Men's Health

Men’s Health


Men’s Health, an area of medicine that recognizes that certain medical conditions are either unique to men or are much commoner in men than in women. Although it is not a formal field of medicine, like gynaecology, it is arousing a growing interest among the public, particularly in the wider aspects of men’s health, such as heart problems (which are more common among men than women).


In medicine, male reproductive disorders are generally covered by the specialities of urology, endocrinology, and genito-urinary medicine (formerly known as venereology—see Sexually Transmitted Diseases).

A Prostate Enlargement

Prostate gland enlargement appears to be an almost inevitable effect of ageing. About a quarter of men over 65 have moderate to severe symptoms of this condition. Enlargement interferes with the flow of urine from the bladder by narrowing that part of the urethra that passes through the prostate gland. The result is a reduction in the force of the urine stream and an inability to empty the bladder completely. This causes increased frequency of urination, most noticeable by the repeated necessity to get up at night. If the prostate enlarges greatly, acute stoppage may occur—a painful emergency situation urgently needing the insertion of a catheter (tube) to drain away the urine.

The treatment of prostatic enlargement is to remove part or all of the gland. This is most commonly done through the urethra, using a special viewing and cutting instrument known as a resectoscope. The results are generally excellent. Various drugs can also be used to shrink the gland, but these are far less effective than surgery.

B Prostate Cancer

At the beginning of the 21st-century cancer of the prostate was the most common cancer in men in the UK and the United States, and is on the increase in younger men. In 2000 almost 22,000 cases were reported in the UK, with about 10,000 deaths. The immediate symptoms are similar to those of simple enlargement, but the implications of the disease are usually far more serious. Spread of cancer to the bones, lungs, and other parts are common. Treatment involves removal of the prostate and elimination of the male sex hormones, such as testosterone, on which prostate cancer is dependent. This may involve castration or the use of female sex hormones. Because of the possibility of cancer, men who suffer any obvious problems with urination should always report it for medical investigation. In recent years the introduction of a simple blood test (the prostate-specific antigen test) has allowed the detection and treatment of cancer at an early stage.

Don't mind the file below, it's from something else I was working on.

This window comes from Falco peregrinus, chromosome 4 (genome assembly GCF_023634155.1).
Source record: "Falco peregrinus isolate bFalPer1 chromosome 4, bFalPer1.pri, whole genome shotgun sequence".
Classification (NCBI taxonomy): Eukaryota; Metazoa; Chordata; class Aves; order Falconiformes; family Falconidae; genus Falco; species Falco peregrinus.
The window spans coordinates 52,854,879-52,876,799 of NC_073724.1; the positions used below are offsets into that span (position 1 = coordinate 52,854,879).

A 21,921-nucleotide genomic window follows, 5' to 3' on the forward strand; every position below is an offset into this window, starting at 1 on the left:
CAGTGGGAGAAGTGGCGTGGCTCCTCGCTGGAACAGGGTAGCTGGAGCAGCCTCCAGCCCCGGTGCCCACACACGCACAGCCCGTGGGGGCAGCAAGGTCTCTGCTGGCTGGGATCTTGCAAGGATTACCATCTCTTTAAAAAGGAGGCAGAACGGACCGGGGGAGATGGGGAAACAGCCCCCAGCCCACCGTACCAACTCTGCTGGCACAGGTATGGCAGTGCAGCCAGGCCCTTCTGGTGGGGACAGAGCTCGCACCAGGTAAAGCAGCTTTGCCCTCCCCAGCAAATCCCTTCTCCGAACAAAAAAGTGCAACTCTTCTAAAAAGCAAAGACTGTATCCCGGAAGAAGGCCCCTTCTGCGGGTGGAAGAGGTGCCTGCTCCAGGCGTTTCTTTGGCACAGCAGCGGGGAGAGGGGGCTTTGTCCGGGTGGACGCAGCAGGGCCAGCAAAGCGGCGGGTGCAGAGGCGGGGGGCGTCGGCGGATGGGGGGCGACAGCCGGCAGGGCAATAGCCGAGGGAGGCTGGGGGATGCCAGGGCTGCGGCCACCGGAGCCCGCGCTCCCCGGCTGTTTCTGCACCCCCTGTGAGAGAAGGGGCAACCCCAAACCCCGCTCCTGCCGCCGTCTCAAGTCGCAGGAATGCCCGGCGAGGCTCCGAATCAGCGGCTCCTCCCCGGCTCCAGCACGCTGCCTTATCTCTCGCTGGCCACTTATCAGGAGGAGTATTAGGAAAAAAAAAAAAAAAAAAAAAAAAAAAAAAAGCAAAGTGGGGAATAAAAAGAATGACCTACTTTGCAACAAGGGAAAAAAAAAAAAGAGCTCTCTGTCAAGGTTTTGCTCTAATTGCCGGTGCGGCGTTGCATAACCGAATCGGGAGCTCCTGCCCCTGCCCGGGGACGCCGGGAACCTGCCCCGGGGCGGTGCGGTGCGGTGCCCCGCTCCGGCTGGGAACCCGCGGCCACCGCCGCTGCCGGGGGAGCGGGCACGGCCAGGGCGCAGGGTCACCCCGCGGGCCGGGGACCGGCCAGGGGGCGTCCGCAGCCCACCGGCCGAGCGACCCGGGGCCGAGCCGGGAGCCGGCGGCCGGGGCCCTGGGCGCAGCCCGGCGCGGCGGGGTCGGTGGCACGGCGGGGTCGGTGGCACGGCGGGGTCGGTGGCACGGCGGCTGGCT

C Prostatitis

Inflammation of the prostate gland is fairly common. It produces symptoms similar to those described above, but with fever, pain, and severe burning discomfort on urination. Treatment with antibiotics is effective and usually restores normal urinary function. See also Prostatitis.

D Penile Disorders

Penile disorders are relatively uncommon, but men sometimes have problems with a tight foreskin (prepuce) which, when retracted, cannot be replaced. This distressing condition, known as paraphimosis, is liable to affect men with an unusually narrow outer opening in the prepuce. Paraphimosis can be avoided by circumcision. Cancer of the penis is very rare. The best prevention is good personal hygiene with daily washing under the foreskin.